Digitability to help students with cognitive disabilities at 18 Philly schools

The program, in partnership with the Pennsylvania Department of Labor and Industry, will reach some 2,000 students.

Digitability's launch event, at Hill Freedman World Academy.

(Photo via @Digitability on Twitter)

Correction: The program will serve nearly 2,000 students, not 1,000, as was originally reported. (1/5/18, 9:48 a.m.)

Preparing kids with cognitive disabilities for an increasingly tech-driven reality is the aim of Digitability, the startup formerly known as Autism Expressed, creators of a workplace-readiness training program.

A new partnership with Pennsylvania Department of Labor and Industry’s Office of Vocational Rehabilitation (OVR) will let the company deploy its system at 18 Philly schools, reaching close to 2,000 students aged 14–21 across the Philadelphia School District. The deal also opens up the door for Digitability to reach 67 counties across the commonwealth.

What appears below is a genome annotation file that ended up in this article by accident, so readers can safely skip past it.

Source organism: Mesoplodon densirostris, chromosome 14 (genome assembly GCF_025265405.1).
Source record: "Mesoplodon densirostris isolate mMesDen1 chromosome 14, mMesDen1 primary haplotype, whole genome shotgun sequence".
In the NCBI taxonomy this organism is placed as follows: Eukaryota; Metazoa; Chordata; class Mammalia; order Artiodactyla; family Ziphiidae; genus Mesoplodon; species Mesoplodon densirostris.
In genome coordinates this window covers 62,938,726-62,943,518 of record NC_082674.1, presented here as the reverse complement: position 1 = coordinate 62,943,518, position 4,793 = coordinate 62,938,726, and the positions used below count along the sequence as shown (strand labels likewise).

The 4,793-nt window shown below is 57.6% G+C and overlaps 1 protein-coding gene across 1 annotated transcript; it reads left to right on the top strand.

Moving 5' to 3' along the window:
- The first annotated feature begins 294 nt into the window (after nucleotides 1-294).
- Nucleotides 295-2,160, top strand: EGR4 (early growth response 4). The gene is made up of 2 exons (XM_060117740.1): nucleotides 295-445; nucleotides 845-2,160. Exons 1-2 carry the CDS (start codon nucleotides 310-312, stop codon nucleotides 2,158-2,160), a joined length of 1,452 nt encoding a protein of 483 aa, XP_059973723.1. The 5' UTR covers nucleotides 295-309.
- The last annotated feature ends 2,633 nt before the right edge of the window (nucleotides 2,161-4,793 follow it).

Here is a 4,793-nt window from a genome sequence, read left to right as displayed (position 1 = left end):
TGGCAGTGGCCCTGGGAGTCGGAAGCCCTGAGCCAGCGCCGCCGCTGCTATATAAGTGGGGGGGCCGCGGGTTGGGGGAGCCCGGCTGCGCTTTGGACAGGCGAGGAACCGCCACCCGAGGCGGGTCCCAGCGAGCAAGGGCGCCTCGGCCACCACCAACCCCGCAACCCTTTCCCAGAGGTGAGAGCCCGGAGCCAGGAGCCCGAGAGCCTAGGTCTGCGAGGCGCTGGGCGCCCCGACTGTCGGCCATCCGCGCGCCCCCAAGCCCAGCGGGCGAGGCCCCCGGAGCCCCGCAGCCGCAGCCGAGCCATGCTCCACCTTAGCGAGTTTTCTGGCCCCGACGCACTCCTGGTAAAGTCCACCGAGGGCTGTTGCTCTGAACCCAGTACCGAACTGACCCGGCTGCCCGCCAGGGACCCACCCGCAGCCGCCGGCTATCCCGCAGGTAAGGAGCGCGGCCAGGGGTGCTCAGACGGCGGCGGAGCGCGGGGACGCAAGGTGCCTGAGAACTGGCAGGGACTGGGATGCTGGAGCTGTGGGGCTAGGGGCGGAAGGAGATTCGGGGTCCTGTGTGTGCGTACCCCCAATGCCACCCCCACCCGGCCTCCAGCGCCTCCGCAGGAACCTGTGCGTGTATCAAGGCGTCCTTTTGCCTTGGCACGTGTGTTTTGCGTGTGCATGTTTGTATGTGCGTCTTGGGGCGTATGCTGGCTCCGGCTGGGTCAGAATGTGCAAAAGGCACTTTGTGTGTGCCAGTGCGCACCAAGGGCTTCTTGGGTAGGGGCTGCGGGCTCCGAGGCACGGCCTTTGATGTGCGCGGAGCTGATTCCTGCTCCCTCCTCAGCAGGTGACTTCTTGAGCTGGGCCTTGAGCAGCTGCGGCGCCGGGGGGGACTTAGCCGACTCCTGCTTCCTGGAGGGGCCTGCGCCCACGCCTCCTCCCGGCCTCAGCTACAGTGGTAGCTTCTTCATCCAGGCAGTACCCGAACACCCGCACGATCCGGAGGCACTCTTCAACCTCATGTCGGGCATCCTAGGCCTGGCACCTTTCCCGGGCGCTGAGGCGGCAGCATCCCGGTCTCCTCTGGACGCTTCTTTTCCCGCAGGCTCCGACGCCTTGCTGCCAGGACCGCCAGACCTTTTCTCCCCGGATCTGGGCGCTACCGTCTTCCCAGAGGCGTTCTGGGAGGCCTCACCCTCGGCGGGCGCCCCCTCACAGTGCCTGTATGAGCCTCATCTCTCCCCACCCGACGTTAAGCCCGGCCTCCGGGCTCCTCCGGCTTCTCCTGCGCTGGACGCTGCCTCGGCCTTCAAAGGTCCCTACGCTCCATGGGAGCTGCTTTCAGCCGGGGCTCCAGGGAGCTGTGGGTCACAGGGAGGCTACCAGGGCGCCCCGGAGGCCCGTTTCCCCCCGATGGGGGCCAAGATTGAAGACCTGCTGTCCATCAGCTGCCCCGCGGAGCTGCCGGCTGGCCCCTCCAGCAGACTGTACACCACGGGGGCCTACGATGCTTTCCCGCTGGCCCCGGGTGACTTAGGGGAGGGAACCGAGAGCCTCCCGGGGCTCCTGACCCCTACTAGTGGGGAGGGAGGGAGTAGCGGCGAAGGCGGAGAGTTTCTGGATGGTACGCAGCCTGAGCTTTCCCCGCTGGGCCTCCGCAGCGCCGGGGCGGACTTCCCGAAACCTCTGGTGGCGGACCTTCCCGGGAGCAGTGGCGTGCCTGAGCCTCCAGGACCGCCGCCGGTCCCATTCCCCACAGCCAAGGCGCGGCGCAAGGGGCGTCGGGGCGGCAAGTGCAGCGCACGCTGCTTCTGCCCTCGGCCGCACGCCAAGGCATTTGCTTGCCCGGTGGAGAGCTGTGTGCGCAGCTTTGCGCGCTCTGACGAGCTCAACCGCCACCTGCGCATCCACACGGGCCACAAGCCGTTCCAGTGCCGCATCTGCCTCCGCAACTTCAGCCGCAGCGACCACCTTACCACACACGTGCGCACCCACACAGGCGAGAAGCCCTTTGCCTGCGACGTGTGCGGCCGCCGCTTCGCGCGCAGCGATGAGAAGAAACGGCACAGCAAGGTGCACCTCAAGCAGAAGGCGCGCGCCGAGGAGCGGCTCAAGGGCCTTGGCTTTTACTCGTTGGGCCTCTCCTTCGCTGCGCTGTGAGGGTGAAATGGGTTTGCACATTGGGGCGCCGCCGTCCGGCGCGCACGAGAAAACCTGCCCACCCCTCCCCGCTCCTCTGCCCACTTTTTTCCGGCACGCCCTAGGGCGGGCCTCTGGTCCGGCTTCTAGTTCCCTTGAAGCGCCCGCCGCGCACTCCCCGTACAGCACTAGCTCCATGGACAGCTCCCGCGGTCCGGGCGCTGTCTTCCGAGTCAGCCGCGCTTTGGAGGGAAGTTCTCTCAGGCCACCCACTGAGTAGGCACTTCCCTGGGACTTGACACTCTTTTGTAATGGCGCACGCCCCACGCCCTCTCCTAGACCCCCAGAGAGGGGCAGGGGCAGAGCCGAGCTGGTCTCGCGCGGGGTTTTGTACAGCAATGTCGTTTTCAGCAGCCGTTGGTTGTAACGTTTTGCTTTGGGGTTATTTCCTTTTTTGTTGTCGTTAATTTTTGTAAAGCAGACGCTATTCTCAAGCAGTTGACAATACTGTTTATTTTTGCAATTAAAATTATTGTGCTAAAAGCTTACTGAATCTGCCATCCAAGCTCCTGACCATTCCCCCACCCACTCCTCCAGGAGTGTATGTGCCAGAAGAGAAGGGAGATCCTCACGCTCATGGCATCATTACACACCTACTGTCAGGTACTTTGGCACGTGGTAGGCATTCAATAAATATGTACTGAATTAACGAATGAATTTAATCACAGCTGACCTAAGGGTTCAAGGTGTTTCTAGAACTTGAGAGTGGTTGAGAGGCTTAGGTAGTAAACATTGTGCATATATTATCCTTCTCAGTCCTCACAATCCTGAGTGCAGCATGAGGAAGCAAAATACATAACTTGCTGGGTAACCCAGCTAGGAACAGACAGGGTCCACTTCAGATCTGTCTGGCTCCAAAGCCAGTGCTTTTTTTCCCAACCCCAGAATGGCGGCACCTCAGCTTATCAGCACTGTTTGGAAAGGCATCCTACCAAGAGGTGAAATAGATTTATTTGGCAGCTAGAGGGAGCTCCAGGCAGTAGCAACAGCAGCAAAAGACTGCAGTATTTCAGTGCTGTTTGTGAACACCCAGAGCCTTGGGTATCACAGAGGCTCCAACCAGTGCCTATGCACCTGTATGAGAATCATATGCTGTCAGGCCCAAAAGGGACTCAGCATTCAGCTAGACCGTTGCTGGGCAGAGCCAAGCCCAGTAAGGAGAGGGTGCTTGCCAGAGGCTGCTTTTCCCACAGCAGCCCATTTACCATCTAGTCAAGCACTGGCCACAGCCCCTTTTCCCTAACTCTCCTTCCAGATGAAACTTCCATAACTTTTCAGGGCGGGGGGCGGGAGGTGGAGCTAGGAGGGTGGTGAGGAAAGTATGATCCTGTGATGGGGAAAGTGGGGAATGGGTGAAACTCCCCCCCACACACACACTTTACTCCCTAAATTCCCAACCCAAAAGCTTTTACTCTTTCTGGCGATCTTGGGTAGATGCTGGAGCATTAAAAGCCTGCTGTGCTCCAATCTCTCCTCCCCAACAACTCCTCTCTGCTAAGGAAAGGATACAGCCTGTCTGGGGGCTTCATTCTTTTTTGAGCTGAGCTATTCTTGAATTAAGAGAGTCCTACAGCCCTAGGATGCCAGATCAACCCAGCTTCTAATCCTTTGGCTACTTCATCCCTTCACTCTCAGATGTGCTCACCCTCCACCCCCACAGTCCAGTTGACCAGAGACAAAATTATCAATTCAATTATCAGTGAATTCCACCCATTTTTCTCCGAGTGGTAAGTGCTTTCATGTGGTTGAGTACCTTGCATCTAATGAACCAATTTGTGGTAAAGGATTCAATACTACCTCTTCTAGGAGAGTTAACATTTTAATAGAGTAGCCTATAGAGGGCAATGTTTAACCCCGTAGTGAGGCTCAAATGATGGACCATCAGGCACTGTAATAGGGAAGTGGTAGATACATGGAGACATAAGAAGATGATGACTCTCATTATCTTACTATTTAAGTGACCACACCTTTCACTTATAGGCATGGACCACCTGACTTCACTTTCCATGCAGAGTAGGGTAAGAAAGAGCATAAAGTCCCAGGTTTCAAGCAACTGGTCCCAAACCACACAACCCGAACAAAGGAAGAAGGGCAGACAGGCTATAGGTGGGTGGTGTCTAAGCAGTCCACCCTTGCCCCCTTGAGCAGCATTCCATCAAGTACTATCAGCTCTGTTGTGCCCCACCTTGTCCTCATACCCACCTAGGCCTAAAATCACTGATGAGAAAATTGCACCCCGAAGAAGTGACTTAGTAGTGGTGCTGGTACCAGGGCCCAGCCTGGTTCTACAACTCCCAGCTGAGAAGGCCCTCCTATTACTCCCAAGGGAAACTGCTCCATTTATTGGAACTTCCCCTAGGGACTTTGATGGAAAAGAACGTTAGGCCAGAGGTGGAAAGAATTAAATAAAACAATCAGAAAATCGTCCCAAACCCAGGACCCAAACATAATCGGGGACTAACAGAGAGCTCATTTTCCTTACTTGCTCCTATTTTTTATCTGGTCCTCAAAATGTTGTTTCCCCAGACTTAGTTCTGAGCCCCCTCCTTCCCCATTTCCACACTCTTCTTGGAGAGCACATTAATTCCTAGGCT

“This partnership is a game changer for the city of Philadelphia,” said founder and CEO Michele McKeone. “We’re bringing together educators, city officials and employers to solve a real city problem for people who are traditionally pigeonholed into being unemployed and underemployed.”

The OVR partnership, launched Tuesday at Hill Freedman School World Academy with some 130 teachers, is funding the program for students throughout the course of the school year. The startup had already piloted an early version of its program in the Philly school district, where McKeone formerly worked as a consultant and facilitator of an autistic-support classroom.


“The way we’re different than other programs,” McKeone told, “is that we prepare them for a tech-driven and highly social workplace. It’s designed to make sure that students can generalize, that is, apply their skills in a variety of experiences and settings.”

The program does that through workplace simulations, where students work together to transform the classroom into an office setting and take on projects from beginning to end.

“Every student has a role to play,” McKeone said. “Everybody applies for a job. We provide a wide range of tools so that this can be done with a wide range of cognitive profiles.”

The company has five employees and a few part-timers and contractors working out of Northern Liberties.

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